When times are tough and emotions run high, it can be easy to feel discouraged and want to give up.
In those times try this:
1. Be aware of the emotions you are feeling (name them). Honour them by reminding yourself it’s OK to feel them.
2. Take some deep breaths and reflect back on how far you have actually come. The challenges you have overcome to get you to where you are today, use this as strength to keep moving forward.
3. Remind yourself that the journey isn’t supposed to be perfect and that you have the tools to dig deep and keep going.
This is What I Know: Challenges are chapters of your life not your whole story! You Are Enough! You Matter! You’ve got this!
P.S. These strategies also work for your children/students.
Until next time…
18 Feb 2021
How to Maintain Healthy Relationships through the Pandemic
The pandemic has impacted our social life, daily routines, vacation time, extra curricular activities, family gatherings, work and maybe most of all… our relationships.
Relationships can be challenging at the best of times and now, with the uncertainties and changes due to the pandemic, there is more stress and strain which triggers emotions – emotions that we are sometimes afraid to share or admit. We are all emotional beings, experiencing a wide range of emotions – yet, it is one of our commonalities that we feel uncomfortable talking about.
During my presentations, regardless of the age of my audience, I ask, ‘why are emotions hard to share?’ The number one answer is ‘fear of judgment’. It can be too easy to meet emotions with judgment and denial which then creates a disconnect in relationships. Our brain will want to know WHY someone is feeling a certain way so that it can judge if the feeling is warranted. What if we could validate an emotion even if we don’t understand where it is coming from?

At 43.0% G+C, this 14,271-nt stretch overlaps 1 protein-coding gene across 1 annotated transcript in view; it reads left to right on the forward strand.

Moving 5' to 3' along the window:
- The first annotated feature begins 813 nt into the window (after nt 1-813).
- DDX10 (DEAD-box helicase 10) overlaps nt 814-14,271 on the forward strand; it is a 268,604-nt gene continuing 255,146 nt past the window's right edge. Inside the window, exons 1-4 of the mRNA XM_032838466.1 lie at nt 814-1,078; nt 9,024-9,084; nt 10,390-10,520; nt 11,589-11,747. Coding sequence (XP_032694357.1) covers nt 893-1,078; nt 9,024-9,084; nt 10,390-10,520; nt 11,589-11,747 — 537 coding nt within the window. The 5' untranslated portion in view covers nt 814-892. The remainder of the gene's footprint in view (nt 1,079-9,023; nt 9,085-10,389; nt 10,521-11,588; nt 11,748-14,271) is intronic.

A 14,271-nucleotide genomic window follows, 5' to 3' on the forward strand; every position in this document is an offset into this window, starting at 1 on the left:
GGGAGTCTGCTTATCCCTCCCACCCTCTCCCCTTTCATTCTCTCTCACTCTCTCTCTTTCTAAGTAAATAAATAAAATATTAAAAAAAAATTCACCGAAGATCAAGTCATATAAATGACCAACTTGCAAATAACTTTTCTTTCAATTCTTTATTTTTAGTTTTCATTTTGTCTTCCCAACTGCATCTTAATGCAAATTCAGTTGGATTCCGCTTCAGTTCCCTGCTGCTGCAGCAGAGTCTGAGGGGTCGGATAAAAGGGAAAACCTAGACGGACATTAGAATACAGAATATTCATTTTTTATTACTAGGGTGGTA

Think about how you would like someone to approach your emotions.
Here’s a scenario:
A) You share that you are feeling overwhelmed, frustrated and sad. Your partner, colleague, friend or family member says, ‘stop it – you are overreacting.’ Does that reaction tell you that it’s not ok to feel your emotions? Do you feel there is no space to share your true emotions? Do you feel guilt or shame for sharing?
How about this…
B) You share that you are feeling overwhelmed, frustrated and sad. Your partner, colleague, friend or family member says to you ‘It’s ok to feel. There is a lot going on. I have also felt those emotions.’ Now how do you feel? Do you feel seen? Connected? Supported?
We all want to be heard, be seen and be loved – this is universal. One of the best ways to validate and to connect with others (including your children/students) is to support their emotions by remembering that ‘It’s OK to feel and that It’s OK not to feel OK.’ This is what strengthens relationships.